Yes, like you can buy a copy of Final Cut Pro 10. And the license agreement says you can put it on as many Mac's as you own or if you're at a business or school, then you have to have a license per machine because it's a multi user machine, you know, but that being said, there's no actual Physical mechanism to stop you from signing in on your Apple ID and putting it on 100 computers. Sure. So who knows how many people actually use Final Cut, or in what ways they use Final Cut, I'm very interested to know that, because we know they're not using Final Cut Pro 10 very much in Hollywood, per se, but there's this whole global audience of people that are using it for all sorts of things, which I think speaks to the democratization of our craft.

Alex Ferrari 40:27
Without without without question. So yeah, it's it's interesting how it cuz I have listeners from in countries that I'm like, how are you? How did you hear about me? How did you? What do you know, but they don't even speak English there. How are you listening to me, like, I don't understand. But I'm very grateful. And I have, it is interesting that this is a global thing. And you have to look at it as a global thing. Because filmmakers, a lot of times, they just concentrate on the US, they just concentrate on on America as the biggest market. And it is the biggest, but it's not as big as the rest of the world in many ways, specifically, depending on your movie, and, and I think you you unwittingly started seeing that by doing your movie and by using a platform like VHS, which is owned by Vimeo, anybody internationally could buy their, like iTunes, you have to go to territories and Amazon, you have to go to territories.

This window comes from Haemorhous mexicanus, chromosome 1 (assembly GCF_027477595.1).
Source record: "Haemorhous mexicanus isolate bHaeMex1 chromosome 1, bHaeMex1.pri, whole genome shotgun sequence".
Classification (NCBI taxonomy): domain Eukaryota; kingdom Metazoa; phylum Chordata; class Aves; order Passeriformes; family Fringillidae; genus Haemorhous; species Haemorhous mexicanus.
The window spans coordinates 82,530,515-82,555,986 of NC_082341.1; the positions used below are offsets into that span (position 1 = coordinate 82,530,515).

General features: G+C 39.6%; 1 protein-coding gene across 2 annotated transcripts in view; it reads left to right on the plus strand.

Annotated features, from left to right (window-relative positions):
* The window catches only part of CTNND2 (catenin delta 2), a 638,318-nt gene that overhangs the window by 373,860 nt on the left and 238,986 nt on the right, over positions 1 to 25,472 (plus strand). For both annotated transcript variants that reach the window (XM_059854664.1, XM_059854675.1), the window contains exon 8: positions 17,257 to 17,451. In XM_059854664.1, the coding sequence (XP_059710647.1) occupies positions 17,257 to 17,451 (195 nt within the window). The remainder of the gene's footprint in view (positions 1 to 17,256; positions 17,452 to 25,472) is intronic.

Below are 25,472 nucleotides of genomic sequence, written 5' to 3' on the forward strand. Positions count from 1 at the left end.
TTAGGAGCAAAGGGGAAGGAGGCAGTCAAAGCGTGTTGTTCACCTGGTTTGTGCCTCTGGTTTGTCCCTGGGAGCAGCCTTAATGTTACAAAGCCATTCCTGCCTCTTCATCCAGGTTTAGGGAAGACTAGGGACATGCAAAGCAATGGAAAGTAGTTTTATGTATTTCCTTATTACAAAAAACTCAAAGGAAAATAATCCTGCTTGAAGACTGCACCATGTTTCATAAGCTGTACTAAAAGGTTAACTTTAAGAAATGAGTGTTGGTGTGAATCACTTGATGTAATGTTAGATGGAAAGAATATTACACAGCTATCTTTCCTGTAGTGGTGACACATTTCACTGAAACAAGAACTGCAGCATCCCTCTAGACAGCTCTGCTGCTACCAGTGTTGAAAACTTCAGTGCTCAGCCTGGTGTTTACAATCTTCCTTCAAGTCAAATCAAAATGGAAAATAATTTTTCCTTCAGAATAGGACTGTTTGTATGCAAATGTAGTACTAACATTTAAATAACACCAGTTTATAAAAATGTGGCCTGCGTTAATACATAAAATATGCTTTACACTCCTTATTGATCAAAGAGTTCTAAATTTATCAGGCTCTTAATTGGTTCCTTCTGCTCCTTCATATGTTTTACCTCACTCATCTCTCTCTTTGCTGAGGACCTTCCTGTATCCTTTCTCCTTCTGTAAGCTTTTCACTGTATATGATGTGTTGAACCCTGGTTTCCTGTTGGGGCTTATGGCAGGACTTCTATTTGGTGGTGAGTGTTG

Brad Olsen 41:27